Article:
When one utters the name Bijapur, the first thing that crosses one’s mind is Gol Gumbaz – the tomb of Mohammed Adil Shah - which can be seen from almost any part of the city. Towering 50 meters above the city, this astounding imposing edifice is an impressive example of late-medieval Indo-Islamic architecture. With a diameter that measures 44 metres, Gol Gumbaz has the largest dome ever constructed in India.
As I marvel at the structure which took about 30 years to build and take the steep steps, I reach the interior of the dome and the ‘whisper gallery’. It is here that the cacophony never ceases, because every word you utter echoes back - 11 times over.
Our next stop Ibrahim Rouza may not have been as popular as the Gol Gumbaz, but it is as magnificent as the aforementioned architectural marvel. Even though it was built as a tomb for Adil Shah’s wife, it turned into his resting place. Considering the intricate detailing that has gone into building the structure, it had to be an inspiration to the Taj Mahal.
I reach Malik-e-Maidan - a huge cannon perched on the top of a tower - in about 15 minutes. It isn’t just a weapon but a piece of art. The muzzle has the open mouth of a lion and under its curved fangs small elephants, one on each side. And on top of it is an inscription commissioned by the Mughal emperor Aurangzeb. The cannon which is 8.5 metres long and 1.5 metres in diameter, weighs 55 tons.
I board the bus again to reach the next tourist spot - Jumma Masjid. Also built by Ali Adil Shah, this is one of the largest mosques in South India. The day ends by visiting Mehtar Mahal, a 17th century ornamental gateway to a mosque, and later a drive back to the Deccan Odyssey.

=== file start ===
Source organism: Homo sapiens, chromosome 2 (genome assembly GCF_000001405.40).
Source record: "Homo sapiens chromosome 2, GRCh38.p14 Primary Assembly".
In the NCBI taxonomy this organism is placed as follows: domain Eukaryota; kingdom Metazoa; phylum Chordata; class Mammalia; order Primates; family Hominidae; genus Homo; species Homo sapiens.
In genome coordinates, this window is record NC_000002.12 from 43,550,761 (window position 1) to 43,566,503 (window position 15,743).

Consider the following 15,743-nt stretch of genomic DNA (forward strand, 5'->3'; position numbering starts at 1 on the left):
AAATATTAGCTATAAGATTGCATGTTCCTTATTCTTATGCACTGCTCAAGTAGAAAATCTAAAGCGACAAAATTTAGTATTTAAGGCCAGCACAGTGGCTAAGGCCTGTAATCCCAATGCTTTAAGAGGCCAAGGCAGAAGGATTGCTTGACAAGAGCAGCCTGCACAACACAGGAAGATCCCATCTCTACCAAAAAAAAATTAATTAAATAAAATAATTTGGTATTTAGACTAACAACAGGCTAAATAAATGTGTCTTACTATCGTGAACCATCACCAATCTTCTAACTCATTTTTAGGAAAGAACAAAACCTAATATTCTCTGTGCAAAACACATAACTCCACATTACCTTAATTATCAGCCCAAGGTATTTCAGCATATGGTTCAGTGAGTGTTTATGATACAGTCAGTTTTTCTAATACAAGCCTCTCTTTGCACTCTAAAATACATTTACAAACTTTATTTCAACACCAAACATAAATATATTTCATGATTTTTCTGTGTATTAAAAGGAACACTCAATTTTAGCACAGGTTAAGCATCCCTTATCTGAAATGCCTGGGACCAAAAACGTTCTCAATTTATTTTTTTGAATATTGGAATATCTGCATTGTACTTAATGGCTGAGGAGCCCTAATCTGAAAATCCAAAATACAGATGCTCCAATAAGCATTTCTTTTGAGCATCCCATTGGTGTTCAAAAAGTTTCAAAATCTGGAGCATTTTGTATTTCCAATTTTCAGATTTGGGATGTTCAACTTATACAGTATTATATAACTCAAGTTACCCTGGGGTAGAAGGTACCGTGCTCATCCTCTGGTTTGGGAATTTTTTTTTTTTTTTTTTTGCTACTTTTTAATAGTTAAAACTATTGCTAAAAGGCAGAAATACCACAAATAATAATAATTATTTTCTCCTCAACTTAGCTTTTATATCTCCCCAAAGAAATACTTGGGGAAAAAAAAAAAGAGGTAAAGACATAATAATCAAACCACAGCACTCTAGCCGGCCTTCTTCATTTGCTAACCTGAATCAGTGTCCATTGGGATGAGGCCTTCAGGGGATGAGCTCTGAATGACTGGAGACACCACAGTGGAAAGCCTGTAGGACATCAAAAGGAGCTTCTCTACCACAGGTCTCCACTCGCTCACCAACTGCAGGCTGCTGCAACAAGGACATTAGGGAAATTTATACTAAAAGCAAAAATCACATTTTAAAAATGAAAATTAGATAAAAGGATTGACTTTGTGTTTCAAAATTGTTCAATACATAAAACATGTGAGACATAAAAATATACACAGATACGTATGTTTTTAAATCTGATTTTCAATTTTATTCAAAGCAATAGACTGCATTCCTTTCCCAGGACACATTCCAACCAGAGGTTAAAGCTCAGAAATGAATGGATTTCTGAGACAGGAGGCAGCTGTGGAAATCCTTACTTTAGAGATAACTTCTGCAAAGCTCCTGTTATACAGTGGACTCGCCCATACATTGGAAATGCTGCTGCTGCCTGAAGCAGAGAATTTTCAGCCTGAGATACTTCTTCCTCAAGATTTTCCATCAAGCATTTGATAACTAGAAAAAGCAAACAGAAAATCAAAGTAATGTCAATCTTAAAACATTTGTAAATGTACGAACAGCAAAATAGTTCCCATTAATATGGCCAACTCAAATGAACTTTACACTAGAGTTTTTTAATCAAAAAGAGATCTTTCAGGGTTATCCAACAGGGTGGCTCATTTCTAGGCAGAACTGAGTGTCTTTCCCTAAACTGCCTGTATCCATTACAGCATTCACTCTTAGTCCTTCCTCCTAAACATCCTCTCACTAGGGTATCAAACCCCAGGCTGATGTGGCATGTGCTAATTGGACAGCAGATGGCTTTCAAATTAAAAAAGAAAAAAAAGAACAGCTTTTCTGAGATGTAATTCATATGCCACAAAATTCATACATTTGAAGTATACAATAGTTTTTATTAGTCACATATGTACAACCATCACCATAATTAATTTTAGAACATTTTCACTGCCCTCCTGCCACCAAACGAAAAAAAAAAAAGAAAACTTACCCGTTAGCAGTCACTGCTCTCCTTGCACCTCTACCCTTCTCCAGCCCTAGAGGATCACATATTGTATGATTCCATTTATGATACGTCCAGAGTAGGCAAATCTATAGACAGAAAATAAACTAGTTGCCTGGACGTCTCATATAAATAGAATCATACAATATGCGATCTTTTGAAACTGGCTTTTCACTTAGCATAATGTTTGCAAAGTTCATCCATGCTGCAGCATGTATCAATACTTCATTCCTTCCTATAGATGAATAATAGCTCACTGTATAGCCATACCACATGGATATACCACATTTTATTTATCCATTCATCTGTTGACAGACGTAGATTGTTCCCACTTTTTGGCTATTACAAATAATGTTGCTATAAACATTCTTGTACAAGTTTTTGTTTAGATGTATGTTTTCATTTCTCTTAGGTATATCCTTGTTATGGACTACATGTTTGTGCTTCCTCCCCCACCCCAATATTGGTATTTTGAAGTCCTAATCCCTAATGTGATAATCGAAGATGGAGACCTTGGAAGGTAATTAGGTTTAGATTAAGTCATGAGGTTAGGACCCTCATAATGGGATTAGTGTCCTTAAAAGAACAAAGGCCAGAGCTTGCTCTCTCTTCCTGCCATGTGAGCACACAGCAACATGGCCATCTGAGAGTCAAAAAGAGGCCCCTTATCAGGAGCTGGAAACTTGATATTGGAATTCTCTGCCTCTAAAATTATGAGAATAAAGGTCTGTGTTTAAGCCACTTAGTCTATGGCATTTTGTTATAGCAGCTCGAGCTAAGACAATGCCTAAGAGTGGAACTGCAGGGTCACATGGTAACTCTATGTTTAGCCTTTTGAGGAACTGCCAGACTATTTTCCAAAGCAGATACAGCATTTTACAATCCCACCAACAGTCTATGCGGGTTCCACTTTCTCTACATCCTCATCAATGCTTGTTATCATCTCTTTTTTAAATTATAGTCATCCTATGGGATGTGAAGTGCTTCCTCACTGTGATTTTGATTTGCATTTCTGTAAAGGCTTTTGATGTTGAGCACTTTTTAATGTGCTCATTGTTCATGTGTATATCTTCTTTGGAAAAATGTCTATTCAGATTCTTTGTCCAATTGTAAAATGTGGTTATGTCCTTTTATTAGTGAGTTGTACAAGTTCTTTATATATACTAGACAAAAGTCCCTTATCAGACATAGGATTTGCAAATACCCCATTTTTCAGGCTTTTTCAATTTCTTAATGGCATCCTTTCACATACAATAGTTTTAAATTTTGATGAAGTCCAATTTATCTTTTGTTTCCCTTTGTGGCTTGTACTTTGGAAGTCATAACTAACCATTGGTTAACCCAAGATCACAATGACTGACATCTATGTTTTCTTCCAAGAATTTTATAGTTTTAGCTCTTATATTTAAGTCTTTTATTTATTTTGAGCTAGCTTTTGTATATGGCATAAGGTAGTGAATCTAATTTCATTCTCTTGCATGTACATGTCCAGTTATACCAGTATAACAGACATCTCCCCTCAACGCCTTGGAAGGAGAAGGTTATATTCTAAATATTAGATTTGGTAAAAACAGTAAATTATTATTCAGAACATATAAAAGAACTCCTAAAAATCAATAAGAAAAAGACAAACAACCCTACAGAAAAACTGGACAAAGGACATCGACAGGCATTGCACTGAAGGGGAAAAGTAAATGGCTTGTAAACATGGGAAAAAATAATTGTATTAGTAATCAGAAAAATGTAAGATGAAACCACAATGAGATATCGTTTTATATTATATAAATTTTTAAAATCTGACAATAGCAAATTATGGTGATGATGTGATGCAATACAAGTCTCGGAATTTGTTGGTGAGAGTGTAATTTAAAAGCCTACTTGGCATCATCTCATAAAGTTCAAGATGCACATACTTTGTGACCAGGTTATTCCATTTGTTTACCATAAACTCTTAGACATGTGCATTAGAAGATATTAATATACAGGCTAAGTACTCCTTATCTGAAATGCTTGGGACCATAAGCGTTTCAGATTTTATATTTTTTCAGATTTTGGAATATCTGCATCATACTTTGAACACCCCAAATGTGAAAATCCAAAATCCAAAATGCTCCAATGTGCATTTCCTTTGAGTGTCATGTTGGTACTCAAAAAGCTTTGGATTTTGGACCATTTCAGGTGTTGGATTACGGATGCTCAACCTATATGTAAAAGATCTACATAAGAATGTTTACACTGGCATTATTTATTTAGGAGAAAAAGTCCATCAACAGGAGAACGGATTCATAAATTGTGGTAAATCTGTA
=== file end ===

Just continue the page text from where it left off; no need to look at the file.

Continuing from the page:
Even though the travelling was stressful, it was indeed an experience to visit both historic and travel destinations, go back in time, and conjure up images of the kings of Adil Shahi dynasty.
Back on board, by second day the train begins to feel like home and fellow passengers seems like family.
As the Deccan Odyssey snakes its way into Deccan plateau and rolls into Bagalkot, I anticipate a day (Day 3) that would help me learn more about the temples and ancient settlements of Aihole and Pattadakal, one of the world's largest temple complexes.
After a scrumptious breakfast at Utsav, as I disembark, a group of men – dressed in white kurta and dhoti – greet me by beating dhols and playing the shehnai. After I get my forehead anointed with the red tika, I board a luxury bus to explore the astounding cluster of magnificent temples at the main World Heritage Site at Pattadakal.
Whether it is the bunch of miniature shrines or the larger monuments, it’s their flawless construction and intricate design that will grab your attention.
There are 10 key temples in Pattadakal, which have been dedicated to Lord Shiva. The temples exemplify both South Indian (Dravidian) and North Indian (Nagara) styles of architecture. These temples acquired the status of a world heritage site in 1987, courtesy their eternal beauty and historical significance.
While Virupaksha Temple (early called Lokesvara Temple) is the largest temple in Pattadakal, and also popular among travellers, Galaganath Temple houses a huge Shiva Linga (Sparsha Linga) along with tiny figurines of Lord Kubera and Gajalakshmi.
The Sangmeshwara temple’s construction was finished in 733 AD by the Chalukya king Vijayaditya Satyashraya. Its edifice was built following the Dravidian style of architecture and is extraordinary for its thorough design and architecture. The Mallikarjuna temple contains multiple facets of Dravidian architecture.
As I head to Aihole, I find the entire Aihole village swamped with temples – there were structures just about everywhere. Even though Aihole is a spot of great heritage and religious interest, it pales in comparison to Pattadakal.
Interestingly, Badami cave temples that have been carved from a huge sandstone cliff stands out. With an architectural style – which is a fine line between Nagara (north Indian) and the Dravidian (south Indian), Badami cave temples can’t be missed.